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City centre

Glasgow city centre

Glasgow city centre

Vibrant and historic, Glasgow city centre is a culture-rich neighbourhood that is home to stunning Victorian architecture, as well as amazing shopping, dining and nightlife.

Known for

New York style streets


Amazing architecture

Locals love

Dining out options


Street art

Must-see

Merchant city


Mackintosh at the Willow

Things to see and do

Where to start but right in the heart of it all! From global events to people watching, the historic George Square has been a focal point for the city for generations. Beautiful buildings line the square, none more majestic than the City Chambers. Take a peak inside and find Instagram-worthy interiors, including a marble staircase.

The streets of the city centre are an attraction in their own right due to their architectural grandeur. Head in any direction from George Square and stumble upon one elegant street after another, each lined with some of the UK's best-preserved Victorian architecture.

The US-style grid system has long proven a draw for Hollywood filmmakers looking to mirror US cities on screen - check out our top film and TV locations page for more on this. While the cobbled lanes provide a spot for the city's flair for design to come to life in murals, markets and more.

Just around the corner from George Square is Royal Exchange Square - a great space for enjoying alfresco dining. The centrepiece of the square is a neo-classical building, formerly the home of a wealthy lord, and now the Gallery of Modern Art (GoMA). As the most visited modern art gallery in Scotland, it offers a series of national and international exhibitions and plays host to the biennial Glasgow International festival of contemporary visual art. Visit Glasgow Life's website to find out which exhibitions are on at the free-to-visit attraction.

GoMA is just one of many grand buildings, which started life as a mansion, bank or court, that have been beautifully restored to become some of the city's finest hotels, restaurants and galleries. The Corinthian Club, voco Grand Central Hotel and The Anchor Line are just some examples of modern places that are steeped in 1800s opulence.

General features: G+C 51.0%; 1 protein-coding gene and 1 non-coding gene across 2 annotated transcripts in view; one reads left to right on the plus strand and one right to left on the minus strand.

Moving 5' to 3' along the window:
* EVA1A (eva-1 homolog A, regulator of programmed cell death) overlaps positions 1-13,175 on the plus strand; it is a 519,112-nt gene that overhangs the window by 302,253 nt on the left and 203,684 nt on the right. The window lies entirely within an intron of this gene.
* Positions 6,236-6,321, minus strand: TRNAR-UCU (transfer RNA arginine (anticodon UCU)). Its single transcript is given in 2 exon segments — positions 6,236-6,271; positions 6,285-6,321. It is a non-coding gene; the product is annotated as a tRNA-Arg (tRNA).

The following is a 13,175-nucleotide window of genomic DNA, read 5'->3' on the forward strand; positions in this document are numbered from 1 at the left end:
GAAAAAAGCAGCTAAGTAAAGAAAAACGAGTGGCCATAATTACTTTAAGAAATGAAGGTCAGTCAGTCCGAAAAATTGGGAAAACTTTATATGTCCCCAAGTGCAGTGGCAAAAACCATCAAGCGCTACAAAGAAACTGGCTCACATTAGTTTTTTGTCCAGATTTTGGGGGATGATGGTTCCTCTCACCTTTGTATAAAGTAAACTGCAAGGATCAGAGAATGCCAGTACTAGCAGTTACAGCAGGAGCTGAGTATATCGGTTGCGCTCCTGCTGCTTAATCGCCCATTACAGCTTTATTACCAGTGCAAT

Another building worth the visit for the exterior alone is The Mitchell Library, Europe's largest public library. With over a million items, it also has one of the world’s largest collections of work by Robert Burns and a family history centre to discover ancestry. Find out more at Glasgow Life's library pages online.

When walking around the city centre you can't help but spot huge pieces of street art adorning the sides of buildings. From a fantastical floating taxi to kids blowing bubbles, the City Centre Mural Trail makes for a great day out, whether you take a self-guided tour or a tour led by expert guides. Find out more at our mural trail page.

Join the ‘hop on and off’ City Sightseeing Bus Tour for a fun and informative way of seeing the city's must-see sights. Check out our tours page for information on city tours that cover everything from music to whisky.

The city centre is also a great neighbourhood for discovering the genius of Charles Rennie Mackintosh. An absolute must-visit is the world-class attraction Mackintosh at the Willow. Designed by Mackintosh in 1903, Miss Cranston’s original Willow Tea Rooms in Sauchiehall Street underwent a major restoration, reopening in 2018 as a tea room, visitor centre, exhibition space and gift shop.

The Lighthouse, Scotland’s Centre for Design and Architecture* was the first public commission in 1895 for the young draughtsman, Mackintosh. Today the venue is hosts a permanent Mackintosh centre, as well as touring exhibitions and events. Be sure to climb the spiral staircase to the viewing platform for stunning views across the city’s rooftops. *The Lighthouse is currently closed due to covid restrictions.

Find out more about Glasgow's most famous architect and designer and the amazing concentration of work in his home city by visiting our Charles Rennie Mackintosh page.

Hidden Gems

A bronze 3D map of Glasgow city centre with grooves and peaks representing roads, buildings and rivers.
  • Spot art all around on the City Centre Contemporary Art Trail, a walkable route of 14 outdoor artworks.
  • Step back in time and discover tenement life as it was in the early 20th century at the lovingly-preserved Tenement House.